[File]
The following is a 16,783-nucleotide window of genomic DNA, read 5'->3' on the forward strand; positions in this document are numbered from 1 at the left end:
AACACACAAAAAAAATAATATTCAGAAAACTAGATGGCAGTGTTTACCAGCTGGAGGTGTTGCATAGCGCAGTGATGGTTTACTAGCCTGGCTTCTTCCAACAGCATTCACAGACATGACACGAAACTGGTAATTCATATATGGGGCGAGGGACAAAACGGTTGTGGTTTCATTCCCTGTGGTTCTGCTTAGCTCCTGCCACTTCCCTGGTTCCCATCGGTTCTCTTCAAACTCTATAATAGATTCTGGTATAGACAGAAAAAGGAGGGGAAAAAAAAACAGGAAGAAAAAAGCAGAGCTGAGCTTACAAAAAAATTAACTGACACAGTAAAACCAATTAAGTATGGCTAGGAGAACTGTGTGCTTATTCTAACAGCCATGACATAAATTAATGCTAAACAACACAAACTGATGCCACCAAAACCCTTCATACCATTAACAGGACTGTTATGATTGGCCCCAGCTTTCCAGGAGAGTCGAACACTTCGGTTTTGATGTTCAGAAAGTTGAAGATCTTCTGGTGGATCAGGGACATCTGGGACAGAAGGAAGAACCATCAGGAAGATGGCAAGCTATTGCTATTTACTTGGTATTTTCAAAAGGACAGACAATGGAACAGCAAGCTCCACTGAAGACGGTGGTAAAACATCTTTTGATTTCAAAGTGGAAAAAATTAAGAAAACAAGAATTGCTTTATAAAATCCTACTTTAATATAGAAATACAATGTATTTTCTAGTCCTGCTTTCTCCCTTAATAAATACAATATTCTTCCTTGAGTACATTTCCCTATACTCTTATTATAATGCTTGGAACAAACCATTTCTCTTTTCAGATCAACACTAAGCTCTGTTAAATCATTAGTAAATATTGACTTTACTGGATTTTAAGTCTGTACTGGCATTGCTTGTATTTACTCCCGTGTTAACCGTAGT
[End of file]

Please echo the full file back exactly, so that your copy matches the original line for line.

The following is a 16,783-nucleotide window of genomic DNA, read 5'->3' on the forward strand; positions in this document are numbered from 1 at the left end:
AACACACAAAAAAAATAATATTCAGAAAACTAGATGGCAGTGTTTACCAGCTGGAGGTGTTGCATAGCGCAGTGATGGTTTACTAGCCTGGCTTCTTCCAACAGCATTCACAGACATGACACGAAACTGGTAATTCATATATGGGGCGAGGGACAAAACGGTTGTGGTTTCATTCCCTGTGGTTCTGCTTAGCTCCTGCCACTTCCCTGGTTCCCATCGGTTCTCTTCAAACTCTATAATAGATTCTGGTATAGACAGAAAAAGGAGGGGAAAAAAAAACAGGAAGAAAAAAGCAGAGCTGAGCTTACAAAAAAATTAACTGACACAGTAAAACCAATTAAGTATGGCTAGGAGAACTGTGTGCTTATTCTAACAGCCATGACATAAATTAATGCTAAACAACACAAACTGATGCCACCAAAACCCTTCATACCATTAACAGGACTGTTATGATTGGCCCCAGCTTTCCAGGAGAGTCGAACACTTCGGTTTTGATGTTCAGAAAGTTGAAGATCTTCTGGTGGATCAGGGACATCTGGGACAGAAGGAAGAACCATCAGGAAGATGGCAAGCTATTGCTATTTACTTGGTATTTTCAAAAGGACAGACAATGGAACAGCAAGCTCCACTGAAGACGGTGGTAAAACATCTTTTGATTTCAAAGTGGAAAAAATTAAGAAAACAAGAATTGCTTTATAAAATCCTACTTTAATATAGAAATACAATGTATTTTCTAGTCCTGCTTTCTCCCTTAATAAATACAATATTCTTCCTTGAGTACATTTCCCTATACTCTTATTATAATGCTTGGAACAAACCATTTCTCTTTTCAGATCAACACTAAGCTCTGTTAAATCATTAGTAAATATTGACTTTACTGGATTTTAAGTCTGTACTGGCATTGCTTGTATTTACTCCCGTGTTAACCGTAGT